It’s expected – almost customary – for a team to deny that a bid has been made for a player when news is just breaking and that appears to be the case with Liverpool’s interest in Atletico Madrid striker Diego Costa. Playing for par, Los Rojiblancos have refuted claims that the Reds have come in with a £21.8mil offer for the Brazilian striker and insist not only that a bid has not been received, but that he’s not for sale. All major news outlets, on the other hand, report are taking a differing view.
There’s no shame in this particular tactic and though their tune may change even by the time this is published, there’s little we can do until a response comes in. While Liverpool boss Brendan Rodgers wants to speed up negotiations after meeting a release clause built into the striker’s contract, Atletico, on the other hand, will certainly want to regroup and confer with the player before making their next move. As cut and dry as this all may seem, transfers – especially ones involving this amount of money – are never simple and when you muddle matters further with a player of Costa’s reputation, they can be just as complicated as the player themselves. Come to think of it, this is all beginning to sound a bit familiar.
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Although finishing isn’t the only stat we want to look at, for most strikers, it’s the one that their worth is so often based upon and in 44 games last season, Diego Costa found the net a total of 20 times against the likes of Real Betis, Valladolid and a memorable double against Osasuna in the middle of March.
10 of his 20 goals came out of 31 appearances in the very technical Primera División and a good eye for the net was a major boon to his cause with a little less than half — 23 of them to be exact — of his 50 shots in the league finding the target. With a total of only 54 shots taken in all competitions, 20 goals gives him a semi-respectable conversion rate of 37%, but when you look at only his shots that found the target — 26 in total and once again in all competitions — then it gets a bit lofty with 76% of those shots bulging the back of the net.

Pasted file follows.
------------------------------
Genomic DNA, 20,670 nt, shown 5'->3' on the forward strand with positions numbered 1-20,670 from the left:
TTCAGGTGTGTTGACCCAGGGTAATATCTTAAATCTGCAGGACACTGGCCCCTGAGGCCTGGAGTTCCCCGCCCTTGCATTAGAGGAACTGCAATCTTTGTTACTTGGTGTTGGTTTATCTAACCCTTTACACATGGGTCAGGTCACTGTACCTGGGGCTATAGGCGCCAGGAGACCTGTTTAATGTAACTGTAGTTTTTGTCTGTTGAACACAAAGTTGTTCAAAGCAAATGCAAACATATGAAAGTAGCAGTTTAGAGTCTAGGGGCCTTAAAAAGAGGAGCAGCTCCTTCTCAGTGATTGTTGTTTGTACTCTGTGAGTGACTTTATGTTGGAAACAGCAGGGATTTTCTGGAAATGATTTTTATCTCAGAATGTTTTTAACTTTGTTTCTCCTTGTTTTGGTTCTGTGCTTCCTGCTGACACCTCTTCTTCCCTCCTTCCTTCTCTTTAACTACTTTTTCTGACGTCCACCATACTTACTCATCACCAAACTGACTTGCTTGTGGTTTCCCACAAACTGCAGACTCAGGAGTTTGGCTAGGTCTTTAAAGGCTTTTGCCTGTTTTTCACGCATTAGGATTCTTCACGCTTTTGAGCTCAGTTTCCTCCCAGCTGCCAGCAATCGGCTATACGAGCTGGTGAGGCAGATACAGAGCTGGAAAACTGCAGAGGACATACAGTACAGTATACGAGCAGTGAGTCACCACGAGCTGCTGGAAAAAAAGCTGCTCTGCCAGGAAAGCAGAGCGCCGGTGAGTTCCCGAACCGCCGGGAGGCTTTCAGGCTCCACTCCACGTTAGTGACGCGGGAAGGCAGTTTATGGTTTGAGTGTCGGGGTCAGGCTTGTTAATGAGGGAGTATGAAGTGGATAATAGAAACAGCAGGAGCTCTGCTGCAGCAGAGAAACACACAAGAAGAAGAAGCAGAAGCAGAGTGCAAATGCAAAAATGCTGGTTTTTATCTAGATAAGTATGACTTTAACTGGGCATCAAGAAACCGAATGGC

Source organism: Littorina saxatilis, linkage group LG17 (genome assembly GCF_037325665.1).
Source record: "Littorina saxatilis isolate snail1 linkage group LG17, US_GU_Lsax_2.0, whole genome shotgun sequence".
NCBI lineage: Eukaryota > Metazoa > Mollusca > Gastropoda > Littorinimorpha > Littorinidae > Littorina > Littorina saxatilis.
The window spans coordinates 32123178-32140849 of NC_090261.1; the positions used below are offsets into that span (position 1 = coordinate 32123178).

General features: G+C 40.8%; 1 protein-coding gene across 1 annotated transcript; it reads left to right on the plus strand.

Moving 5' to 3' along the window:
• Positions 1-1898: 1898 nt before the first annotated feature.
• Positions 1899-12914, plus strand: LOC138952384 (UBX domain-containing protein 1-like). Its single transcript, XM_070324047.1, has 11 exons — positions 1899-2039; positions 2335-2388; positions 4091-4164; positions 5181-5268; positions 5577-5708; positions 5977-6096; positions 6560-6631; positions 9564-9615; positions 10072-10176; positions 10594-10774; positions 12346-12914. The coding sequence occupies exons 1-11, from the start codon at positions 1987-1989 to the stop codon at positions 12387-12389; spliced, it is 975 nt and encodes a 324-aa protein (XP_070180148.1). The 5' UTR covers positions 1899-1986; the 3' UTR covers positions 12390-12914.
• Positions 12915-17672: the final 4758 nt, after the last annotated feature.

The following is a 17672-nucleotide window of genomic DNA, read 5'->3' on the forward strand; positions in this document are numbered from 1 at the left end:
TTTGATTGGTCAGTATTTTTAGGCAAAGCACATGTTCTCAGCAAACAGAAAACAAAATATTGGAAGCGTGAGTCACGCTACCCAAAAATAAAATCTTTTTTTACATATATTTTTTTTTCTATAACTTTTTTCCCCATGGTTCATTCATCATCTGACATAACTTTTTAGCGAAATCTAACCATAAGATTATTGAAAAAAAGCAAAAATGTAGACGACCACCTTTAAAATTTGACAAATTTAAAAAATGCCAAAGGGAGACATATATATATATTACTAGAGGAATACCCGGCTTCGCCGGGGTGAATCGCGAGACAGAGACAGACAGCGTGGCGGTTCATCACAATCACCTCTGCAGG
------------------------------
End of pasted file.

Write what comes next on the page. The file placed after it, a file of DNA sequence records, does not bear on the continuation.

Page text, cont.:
Both Brendan Rodgers and FSG take the numbers very seriously and that shows with the amount of money being put on the table to secure Costa’s services. £21.8mil isn’t a number to scoff at and it’s believed that the bid is currently being considered by Atletico Madrid. Los Rojiblancos manager Diego Simeone hinted at a possible exit for the Brazilian despite letting top scorer Radamel Falcao leave for big spending Monaco earlier in the window and with the capture of David Villa and Leo Baptistaoto shore things up, options up front are certainly available.
So, does he fit the Liverpool model? At 24 years old, the Brazilian hasn’t quite hit his peak and at 6 foot 2 inches he possess a kind of physical advantage that none of our strikers can currently boast which can certainly help him in adapting to the more physical aspects of the Premier League. Liverpool, as we all know by now, are focusing on a ball retaining, possession based game and this could be where Costa could falter in the system with a slightly below average pass completion rate of 75%; in the same vein, he racked up a very respectable 8 assists last season with 7 of them coming in league play. As he learns the system and is folds into our style of play, I’m sure Brendan Rodgers can get Costa up to speed with a minimal amount of fuss.